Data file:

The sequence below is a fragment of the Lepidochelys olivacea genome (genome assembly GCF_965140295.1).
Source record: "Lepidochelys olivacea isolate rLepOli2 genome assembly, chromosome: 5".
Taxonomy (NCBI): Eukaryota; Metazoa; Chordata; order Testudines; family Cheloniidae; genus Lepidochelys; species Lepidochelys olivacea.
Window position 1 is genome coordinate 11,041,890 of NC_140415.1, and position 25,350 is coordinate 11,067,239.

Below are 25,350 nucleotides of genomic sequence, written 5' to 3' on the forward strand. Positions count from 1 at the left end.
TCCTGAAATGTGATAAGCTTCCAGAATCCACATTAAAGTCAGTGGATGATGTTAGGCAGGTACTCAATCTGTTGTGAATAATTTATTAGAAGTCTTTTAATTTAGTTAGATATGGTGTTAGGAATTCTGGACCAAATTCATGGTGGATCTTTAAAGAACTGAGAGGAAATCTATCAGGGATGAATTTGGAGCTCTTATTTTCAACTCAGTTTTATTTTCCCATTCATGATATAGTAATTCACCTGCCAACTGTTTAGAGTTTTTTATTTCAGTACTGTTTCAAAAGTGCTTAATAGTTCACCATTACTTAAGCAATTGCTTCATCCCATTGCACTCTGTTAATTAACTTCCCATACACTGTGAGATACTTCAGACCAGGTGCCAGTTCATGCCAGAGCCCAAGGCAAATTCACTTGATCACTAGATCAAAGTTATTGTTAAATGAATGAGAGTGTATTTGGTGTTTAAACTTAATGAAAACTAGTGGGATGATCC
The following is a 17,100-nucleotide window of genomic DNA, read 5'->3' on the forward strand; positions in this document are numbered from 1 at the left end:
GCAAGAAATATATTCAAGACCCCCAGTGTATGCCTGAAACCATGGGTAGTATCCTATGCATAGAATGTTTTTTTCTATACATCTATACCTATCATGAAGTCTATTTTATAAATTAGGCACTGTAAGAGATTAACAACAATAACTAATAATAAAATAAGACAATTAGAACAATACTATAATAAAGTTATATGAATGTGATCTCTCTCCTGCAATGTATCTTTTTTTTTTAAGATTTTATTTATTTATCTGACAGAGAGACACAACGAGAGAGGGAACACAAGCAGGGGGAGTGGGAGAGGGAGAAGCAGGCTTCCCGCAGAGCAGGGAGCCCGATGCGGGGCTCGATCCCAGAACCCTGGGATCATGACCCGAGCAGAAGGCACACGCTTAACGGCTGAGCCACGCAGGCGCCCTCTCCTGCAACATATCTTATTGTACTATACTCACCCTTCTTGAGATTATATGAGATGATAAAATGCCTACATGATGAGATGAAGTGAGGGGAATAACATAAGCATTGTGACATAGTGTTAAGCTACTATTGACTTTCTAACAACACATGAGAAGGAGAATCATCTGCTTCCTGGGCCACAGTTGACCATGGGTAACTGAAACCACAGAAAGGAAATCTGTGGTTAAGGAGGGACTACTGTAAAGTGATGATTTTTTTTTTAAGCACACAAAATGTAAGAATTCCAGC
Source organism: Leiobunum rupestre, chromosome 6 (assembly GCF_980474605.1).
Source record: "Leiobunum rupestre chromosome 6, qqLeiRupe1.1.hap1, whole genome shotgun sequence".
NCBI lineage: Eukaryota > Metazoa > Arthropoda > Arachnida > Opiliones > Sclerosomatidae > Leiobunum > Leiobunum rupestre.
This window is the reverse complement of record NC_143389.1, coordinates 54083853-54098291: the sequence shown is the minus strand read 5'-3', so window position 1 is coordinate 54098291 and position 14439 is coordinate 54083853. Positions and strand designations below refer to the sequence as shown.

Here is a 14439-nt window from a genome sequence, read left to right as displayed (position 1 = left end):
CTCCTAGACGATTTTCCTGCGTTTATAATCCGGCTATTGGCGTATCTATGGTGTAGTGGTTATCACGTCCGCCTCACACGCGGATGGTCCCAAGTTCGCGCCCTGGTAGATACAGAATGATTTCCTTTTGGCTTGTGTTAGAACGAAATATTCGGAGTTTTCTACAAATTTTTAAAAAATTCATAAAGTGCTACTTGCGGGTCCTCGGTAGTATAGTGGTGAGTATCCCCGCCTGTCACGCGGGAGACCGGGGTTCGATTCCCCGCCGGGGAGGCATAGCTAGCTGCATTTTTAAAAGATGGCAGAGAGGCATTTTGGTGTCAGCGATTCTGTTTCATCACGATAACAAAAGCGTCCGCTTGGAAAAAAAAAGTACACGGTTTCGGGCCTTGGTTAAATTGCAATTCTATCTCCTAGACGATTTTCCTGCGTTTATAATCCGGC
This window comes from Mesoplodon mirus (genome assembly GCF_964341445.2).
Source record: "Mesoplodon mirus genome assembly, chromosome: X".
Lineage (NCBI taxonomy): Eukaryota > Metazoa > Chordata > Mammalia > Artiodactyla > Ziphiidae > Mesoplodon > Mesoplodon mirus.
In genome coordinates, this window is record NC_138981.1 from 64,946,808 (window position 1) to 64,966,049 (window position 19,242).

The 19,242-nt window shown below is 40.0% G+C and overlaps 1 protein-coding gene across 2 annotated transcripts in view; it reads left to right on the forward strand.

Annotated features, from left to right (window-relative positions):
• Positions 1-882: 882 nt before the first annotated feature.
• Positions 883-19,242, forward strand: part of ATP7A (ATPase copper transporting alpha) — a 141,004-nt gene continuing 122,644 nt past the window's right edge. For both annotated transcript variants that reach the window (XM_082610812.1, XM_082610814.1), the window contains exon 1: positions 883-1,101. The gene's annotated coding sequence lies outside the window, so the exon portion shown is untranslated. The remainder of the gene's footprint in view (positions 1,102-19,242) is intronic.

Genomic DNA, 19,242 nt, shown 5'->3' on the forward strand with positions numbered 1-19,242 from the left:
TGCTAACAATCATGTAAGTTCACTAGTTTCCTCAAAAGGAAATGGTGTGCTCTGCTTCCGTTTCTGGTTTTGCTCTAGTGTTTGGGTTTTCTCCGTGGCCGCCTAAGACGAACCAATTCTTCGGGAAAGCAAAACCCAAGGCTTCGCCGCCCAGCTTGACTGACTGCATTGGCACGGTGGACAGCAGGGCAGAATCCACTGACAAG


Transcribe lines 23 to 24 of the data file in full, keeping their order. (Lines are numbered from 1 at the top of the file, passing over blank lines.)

Genomic DNA, 19,242 nt, shown 5'->3' on the forward strand with positions numbered 1-19,242 from the left:
TGCTAACAATCATGTAAGTTCACTAGTTTCCTCAAAAGGAAATGGTGTGCTCTGCTTCCGTTTCTGGTTTTGCTCTAGTGTTTGGGTTTTCTCCGTGGCCGCCTAAGACGAACCAATTCTTCGGGAAAGCAAAACCCAAGGCTTCGCCGCCCAGCTTGACTGACTGCATTGGCACGGTGGACAGCAGGGCAGAATCCACTGACAAG